HSPers more susceptible to Restless Legs Syndrome

Posted - March 2007 in Living with HSP - Management & Treatment News

A German study has found evidence that people with HSP are particularly susceptible to develop Restless Legs Syndrome.

This study was designed to investigate the prevalence and determinants of the association of restless legs syndrome (RLS) and hereditary spastic paraparesis (HSP).  132 patients with HSP were evaluated for the symptoms of RLS by a standardised questionnaire.  RLS was presumed when patients met the four essential criteria of RLS defined by the International RLS Study Group.

In addition, they studied the relationship between RLS and age at HSP symptom onset and evaluated the severity of RLS symptoms.  Out of 59 responses, RLS was found in 27 HSP patients (15 male, 12 female) so that RLS was more frequent in the total HSP group (20.5%; 27/132) than in previous population-based studies (about 11%).  In all 27 patients, the diagnosis of RLS was established based on an additional personal interview.  The probability of developing RLS did not increase with age.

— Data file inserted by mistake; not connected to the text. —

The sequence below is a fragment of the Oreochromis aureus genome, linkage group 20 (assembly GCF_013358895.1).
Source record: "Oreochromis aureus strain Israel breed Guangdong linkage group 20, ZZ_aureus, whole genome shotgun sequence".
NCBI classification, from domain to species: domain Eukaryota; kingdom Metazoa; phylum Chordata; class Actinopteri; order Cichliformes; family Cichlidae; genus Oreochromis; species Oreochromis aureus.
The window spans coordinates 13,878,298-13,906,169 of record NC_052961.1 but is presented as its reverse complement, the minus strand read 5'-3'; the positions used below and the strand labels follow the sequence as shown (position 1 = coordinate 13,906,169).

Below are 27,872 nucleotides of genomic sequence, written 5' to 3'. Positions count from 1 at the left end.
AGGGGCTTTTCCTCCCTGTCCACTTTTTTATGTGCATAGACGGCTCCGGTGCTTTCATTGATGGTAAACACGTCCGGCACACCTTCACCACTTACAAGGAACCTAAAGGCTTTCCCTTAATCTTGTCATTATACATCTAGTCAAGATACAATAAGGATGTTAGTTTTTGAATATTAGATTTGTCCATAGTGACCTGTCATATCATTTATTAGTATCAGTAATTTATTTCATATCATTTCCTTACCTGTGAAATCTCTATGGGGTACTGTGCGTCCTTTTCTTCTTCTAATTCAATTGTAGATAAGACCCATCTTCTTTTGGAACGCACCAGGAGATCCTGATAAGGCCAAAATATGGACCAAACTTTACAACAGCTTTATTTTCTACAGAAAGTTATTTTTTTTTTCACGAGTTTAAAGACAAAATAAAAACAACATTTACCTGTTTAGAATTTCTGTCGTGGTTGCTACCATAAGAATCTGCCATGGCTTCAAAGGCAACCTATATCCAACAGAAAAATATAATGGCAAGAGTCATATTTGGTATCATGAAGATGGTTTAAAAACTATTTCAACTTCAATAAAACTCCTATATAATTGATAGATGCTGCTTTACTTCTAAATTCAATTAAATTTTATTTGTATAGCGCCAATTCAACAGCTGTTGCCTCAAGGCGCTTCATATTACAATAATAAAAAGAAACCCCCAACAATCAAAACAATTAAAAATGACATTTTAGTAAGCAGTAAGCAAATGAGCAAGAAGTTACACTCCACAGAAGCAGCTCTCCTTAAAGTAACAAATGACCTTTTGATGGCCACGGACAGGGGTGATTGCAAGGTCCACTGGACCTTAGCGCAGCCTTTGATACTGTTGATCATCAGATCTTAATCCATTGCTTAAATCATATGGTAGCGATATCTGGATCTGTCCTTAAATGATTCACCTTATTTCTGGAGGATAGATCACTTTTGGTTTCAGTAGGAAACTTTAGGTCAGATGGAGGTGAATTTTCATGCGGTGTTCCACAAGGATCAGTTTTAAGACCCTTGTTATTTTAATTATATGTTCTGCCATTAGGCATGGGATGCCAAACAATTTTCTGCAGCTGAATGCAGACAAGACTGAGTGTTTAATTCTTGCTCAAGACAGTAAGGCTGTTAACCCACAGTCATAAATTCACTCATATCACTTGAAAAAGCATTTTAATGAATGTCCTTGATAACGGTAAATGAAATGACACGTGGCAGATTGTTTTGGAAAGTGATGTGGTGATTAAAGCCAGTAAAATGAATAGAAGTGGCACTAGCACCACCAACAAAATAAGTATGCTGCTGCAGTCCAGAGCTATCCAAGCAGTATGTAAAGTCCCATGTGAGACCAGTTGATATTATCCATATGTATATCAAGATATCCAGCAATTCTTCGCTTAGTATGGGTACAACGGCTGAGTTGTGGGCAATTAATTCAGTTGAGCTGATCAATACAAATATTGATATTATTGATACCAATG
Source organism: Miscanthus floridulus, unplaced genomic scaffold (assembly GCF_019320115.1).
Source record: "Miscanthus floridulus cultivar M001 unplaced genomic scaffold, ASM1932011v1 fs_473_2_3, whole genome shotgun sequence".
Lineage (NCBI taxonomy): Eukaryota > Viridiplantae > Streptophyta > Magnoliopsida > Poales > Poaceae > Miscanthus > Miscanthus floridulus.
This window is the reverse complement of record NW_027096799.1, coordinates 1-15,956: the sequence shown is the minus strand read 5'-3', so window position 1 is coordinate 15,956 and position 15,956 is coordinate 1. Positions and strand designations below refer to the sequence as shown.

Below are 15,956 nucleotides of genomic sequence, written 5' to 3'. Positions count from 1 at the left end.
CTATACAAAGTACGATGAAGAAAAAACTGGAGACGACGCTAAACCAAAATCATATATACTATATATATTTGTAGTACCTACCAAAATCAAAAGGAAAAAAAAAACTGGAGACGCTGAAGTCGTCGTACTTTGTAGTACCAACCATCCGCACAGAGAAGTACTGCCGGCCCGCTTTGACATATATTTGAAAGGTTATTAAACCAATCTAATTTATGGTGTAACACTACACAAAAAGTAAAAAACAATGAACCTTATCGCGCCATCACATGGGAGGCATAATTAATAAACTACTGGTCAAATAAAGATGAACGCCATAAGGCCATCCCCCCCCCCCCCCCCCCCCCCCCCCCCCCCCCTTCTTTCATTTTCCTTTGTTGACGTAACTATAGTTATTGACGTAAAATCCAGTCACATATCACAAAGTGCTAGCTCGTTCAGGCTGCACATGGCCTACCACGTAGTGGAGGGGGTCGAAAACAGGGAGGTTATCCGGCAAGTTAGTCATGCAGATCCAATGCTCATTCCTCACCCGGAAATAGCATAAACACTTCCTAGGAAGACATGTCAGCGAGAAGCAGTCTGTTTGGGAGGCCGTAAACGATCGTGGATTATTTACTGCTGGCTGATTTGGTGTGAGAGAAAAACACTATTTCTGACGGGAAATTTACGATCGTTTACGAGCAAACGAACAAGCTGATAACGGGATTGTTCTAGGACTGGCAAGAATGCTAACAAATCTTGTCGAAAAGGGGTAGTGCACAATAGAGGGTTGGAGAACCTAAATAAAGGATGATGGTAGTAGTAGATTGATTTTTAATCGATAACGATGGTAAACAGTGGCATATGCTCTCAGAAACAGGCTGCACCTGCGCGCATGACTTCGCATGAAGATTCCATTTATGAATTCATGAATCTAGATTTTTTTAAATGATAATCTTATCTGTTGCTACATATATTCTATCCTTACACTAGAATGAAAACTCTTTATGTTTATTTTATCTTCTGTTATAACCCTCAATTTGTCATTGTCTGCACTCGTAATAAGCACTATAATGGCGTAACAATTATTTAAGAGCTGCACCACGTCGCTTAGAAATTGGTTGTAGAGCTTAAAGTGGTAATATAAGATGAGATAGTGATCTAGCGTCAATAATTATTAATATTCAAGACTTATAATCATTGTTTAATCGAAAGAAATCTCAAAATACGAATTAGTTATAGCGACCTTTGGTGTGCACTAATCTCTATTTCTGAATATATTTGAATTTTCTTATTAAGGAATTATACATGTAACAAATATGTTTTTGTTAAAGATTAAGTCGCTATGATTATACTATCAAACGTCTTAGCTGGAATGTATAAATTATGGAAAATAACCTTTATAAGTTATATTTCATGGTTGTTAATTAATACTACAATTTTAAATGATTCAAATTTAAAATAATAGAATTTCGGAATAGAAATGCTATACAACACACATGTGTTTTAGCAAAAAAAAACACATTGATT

Age at onset of HSP symptoms in the HSP group with RLS was 27.7 (+/- 12.6 years) and the HSP group without RLS 37.0 (+/- 16.9 years) differed significantly.  Most of the patients with RLS showed a moderate or severe grade on the RLS severity score.  Only 8 patients had previously been diagnosed to have RLS and were on medication.

The data provides evidence that patients with HSP are particularly susceptible to developing RLS.  Consequently, special emphasis should be put on the diagnosis criteria of RLS in HSP patients.

SOURCE:  Eur Neurol, November 14, 2006; 57(1): 31-35.

Restless Legs Syndrome in Hereditary Spastic Paraparesis.

Anne-Dorte Sperfeld, Alexander Unrath, and Jan Kassubek

Department of Neurology, University of Ulm, Ulm, Germany.